Welcome to the Cool Kids Book Club.
I, @kismet4, @MDotWrites and @fortyoneacres (and you, perhaps?) are diving into Dolen Perkins-Valdez’s, Wench. We’ll probably be hashtagging it up (#wench or #dolen) and you may even get some oh so scintillating blog posts out of us here, here and here.
Perkins-Valdez’s short bio reads like the life I wish I was living and still plan to one day…
Dolen has been writing seriously for about thirteen years. She finished her MFA in Creative Writing in ’98 and her thesis she had to write was actually picked up by an agent and went to auction. Unfortunately, the thesis did not sell, but it made her realize one day it could happen to her in a big way.
She went back to school studying for her Ph.D., when she found out she rather liked scholarly research. She accepted a postdoctoral fellowship at the Ralph Bunche Center for African American Studies at UCLA and continued her research on race riots at the turn of the century. Afterwards, she landed a tenure-track job teaching African American Literature. Throughout those years, however, she continued to write fiction – short stories and two novels that never saw the light of day.
…her name makes my Afro-Latina mouth water and some of my favorite people have endorsed the book. But I’ve been scared to pick it up.
One of the things I want this blog to foster is a deeper meditation on the immediacy of the legacy of Atlantic slavery and slave trading in our twenty-first century lives. It’s what I research and I’m convinced that a true understanding of the ramifications of the not-so-peculiar institution will one day fundamentally change the world (no, for real).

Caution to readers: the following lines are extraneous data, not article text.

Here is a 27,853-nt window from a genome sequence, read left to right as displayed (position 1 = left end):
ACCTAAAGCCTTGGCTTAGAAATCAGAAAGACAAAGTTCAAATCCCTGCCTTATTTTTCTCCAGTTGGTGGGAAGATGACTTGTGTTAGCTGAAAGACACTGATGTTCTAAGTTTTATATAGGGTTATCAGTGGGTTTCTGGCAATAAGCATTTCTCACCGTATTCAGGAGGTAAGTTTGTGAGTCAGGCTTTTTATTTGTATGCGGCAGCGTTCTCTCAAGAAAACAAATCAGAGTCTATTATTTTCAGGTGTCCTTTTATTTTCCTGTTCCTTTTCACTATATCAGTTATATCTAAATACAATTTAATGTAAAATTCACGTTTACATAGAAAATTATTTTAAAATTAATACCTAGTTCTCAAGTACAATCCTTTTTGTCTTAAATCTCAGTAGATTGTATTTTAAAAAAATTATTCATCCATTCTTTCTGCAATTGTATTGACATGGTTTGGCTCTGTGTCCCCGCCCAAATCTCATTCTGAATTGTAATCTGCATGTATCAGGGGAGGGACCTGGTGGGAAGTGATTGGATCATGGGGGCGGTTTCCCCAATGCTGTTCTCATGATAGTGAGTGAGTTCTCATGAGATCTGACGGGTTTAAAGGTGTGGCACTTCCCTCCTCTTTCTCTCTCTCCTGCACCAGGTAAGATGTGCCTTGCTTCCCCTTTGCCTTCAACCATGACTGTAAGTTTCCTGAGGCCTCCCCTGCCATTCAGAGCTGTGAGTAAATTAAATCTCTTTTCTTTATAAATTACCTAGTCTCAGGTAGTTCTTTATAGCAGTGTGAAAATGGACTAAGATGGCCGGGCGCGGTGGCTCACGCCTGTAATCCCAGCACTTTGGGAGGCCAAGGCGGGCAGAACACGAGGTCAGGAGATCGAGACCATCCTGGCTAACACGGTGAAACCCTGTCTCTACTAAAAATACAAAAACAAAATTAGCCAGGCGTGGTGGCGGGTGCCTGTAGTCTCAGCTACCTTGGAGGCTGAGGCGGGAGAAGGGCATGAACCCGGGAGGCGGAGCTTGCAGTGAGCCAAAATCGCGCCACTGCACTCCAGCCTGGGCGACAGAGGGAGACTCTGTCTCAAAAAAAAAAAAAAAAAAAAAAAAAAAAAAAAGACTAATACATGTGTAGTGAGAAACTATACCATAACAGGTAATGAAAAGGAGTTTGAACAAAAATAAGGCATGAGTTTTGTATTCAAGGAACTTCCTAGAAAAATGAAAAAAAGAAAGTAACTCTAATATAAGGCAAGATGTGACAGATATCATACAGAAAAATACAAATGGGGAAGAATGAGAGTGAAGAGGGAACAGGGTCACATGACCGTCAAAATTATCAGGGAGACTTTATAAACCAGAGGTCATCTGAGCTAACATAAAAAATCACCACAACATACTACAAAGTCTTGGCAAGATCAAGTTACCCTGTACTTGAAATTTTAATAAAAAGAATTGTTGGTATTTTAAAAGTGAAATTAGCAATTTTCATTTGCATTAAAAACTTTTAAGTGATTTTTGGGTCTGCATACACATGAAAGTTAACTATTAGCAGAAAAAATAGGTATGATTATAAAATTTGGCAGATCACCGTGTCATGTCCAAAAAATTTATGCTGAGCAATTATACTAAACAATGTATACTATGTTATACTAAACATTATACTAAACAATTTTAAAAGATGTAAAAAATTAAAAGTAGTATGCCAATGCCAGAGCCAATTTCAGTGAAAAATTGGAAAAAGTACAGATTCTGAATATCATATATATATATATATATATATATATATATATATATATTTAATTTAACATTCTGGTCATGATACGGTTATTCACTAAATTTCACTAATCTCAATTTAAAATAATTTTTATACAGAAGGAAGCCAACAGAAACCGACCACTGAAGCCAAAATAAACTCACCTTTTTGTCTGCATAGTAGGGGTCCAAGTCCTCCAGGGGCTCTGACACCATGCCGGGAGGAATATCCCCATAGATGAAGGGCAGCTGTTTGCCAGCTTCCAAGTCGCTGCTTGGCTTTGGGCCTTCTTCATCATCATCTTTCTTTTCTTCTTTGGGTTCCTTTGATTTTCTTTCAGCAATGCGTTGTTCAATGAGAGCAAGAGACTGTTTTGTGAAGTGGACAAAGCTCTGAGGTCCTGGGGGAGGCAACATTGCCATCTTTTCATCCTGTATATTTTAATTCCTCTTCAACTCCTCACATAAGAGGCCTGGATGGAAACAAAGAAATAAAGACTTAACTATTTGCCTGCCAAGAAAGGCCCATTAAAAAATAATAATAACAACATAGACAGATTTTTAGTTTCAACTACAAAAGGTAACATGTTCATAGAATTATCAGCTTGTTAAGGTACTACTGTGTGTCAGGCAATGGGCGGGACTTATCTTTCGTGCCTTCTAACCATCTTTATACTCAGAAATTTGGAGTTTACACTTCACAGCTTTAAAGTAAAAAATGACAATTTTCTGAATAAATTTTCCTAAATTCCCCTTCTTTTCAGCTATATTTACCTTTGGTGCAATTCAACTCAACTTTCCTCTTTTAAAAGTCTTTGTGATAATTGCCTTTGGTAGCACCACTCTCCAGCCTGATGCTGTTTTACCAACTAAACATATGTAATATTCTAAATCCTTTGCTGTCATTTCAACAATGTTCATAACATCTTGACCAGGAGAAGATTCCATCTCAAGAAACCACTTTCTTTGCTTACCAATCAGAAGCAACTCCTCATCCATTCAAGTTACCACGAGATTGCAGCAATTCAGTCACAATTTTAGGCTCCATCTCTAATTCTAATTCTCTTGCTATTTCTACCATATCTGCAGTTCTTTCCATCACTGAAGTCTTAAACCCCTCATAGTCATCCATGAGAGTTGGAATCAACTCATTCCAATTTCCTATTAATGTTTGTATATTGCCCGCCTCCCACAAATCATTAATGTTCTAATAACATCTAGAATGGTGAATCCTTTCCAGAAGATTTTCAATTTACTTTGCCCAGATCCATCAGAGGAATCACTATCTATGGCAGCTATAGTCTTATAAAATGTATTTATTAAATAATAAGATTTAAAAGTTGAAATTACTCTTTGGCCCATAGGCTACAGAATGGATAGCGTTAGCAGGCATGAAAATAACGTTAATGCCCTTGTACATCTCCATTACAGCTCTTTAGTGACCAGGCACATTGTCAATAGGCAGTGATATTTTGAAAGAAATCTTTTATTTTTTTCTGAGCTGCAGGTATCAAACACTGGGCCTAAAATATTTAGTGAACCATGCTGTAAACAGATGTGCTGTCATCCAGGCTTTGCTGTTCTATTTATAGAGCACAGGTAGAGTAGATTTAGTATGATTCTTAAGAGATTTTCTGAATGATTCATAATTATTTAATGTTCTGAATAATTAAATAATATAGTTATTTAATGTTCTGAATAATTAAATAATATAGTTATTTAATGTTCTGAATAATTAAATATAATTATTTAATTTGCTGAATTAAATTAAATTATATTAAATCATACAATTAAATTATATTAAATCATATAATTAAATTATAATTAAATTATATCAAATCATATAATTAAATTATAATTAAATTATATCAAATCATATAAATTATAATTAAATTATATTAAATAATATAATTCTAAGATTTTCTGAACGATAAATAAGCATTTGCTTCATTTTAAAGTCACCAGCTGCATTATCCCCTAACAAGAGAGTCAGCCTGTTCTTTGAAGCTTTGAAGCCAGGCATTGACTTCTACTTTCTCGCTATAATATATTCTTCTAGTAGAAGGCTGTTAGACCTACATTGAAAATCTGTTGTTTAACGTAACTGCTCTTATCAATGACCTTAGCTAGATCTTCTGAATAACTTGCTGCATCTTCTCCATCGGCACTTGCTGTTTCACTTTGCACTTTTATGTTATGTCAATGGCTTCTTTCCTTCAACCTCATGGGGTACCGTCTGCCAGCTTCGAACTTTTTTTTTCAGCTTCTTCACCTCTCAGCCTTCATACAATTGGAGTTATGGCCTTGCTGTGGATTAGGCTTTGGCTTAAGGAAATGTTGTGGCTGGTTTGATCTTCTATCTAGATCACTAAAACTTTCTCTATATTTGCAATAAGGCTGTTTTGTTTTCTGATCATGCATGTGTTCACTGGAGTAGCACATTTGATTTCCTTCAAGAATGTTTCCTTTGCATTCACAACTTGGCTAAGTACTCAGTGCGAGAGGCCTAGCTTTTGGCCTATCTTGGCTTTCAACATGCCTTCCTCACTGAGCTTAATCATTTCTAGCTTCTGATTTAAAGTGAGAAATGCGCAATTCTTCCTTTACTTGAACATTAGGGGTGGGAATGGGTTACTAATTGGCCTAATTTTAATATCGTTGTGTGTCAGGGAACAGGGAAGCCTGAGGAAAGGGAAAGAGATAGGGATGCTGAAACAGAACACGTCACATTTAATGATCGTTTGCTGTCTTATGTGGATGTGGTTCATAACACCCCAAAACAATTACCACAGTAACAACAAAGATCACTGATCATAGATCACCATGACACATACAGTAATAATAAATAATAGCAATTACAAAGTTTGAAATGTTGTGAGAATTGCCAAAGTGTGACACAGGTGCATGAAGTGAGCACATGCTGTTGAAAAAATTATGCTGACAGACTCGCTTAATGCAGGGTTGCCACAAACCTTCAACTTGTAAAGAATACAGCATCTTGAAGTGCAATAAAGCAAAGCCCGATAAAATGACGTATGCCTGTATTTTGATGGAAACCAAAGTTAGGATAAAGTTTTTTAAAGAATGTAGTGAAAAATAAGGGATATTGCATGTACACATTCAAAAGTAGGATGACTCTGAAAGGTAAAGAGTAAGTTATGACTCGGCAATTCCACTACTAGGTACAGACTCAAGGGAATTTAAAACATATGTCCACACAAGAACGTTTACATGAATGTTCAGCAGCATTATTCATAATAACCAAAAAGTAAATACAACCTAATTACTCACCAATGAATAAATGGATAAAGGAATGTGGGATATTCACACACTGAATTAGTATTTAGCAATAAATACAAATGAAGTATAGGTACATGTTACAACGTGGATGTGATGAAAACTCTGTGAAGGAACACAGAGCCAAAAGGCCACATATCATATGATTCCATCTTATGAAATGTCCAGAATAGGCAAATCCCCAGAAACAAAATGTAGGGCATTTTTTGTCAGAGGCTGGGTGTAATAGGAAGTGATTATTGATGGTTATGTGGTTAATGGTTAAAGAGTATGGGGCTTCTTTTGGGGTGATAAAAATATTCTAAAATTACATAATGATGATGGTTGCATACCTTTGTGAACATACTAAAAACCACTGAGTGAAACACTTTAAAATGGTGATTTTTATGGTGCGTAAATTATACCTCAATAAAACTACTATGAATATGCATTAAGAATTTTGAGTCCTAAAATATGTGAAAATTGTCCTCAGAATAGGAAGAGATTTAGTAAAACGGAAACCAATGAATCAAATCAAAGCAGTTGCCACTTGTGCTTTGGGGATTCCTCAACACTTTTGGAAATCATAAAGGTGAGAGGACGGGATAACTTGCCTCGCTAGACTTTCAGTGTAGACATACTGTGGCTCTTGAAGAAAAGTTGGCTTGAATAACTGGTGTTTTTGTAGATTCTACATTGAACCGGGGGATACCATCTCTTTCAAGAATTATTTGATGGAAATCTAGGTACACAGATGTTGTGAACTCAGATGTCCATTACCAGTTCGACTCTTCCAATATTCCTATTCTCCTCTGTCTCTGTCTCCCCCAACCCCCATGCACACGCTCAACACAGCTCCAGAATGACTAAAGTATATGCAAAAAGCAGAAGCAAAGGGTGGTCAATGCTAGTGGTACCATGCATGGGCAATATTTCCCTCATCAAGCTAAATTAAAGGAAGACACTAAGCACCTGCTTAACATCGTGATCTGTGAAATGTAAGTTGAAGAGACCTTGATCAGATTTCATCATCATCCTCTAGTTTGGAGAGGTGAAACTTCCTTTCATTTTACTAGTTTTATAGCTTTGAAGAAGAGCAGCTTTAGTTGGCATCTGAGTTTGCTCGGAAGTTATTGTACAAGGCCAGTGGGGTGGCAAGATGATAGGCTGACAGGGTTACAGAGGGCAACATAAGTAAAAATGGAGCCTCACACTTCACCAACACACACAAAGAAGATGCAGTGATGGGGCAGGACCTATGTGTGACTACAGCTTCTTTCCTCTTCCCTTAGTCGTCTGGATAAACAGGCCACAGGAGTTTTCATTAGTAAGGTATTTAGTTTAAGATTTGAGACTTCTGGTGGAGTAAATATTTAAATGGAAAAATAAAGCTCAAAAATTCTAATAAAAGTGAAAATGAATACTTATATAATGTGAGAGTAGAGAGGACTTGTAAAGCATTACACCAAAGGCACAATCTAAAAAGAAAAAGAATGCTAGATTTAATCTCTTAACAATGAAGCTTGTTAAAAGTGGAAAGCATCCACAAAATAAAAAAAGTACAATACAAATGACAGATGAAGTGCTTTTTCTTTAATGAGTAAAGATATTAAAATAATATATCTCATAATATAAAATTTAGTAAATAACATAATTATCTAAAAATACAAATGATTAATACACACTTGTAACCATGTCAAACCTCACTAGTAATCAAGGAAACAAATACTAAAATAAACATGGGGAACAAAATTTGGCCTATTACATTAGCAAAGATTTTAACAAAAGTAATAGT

That said, my slavery-as-fiction cocktail is too often mixed with one-part excitement and three-parts cringe reflex. I’ve been burned before–by authors who would like to think they are portraying the experiences of women during slavery in ways that fully affirm and empower all the female characters but end up failing to grapple with the fullness of abuse, assault, and trauma. When this happens, I’m usually left with stories that glide over the extent of the brutality or enter too deeply into it, obscuring the vitality, promise and power within those same women’s lives.
But I’ve got @MDotWrites holding my hand. And the Secret Society Sister Network at my back. So I’m going to jump in. I’ll keep you posted on where the book takes me.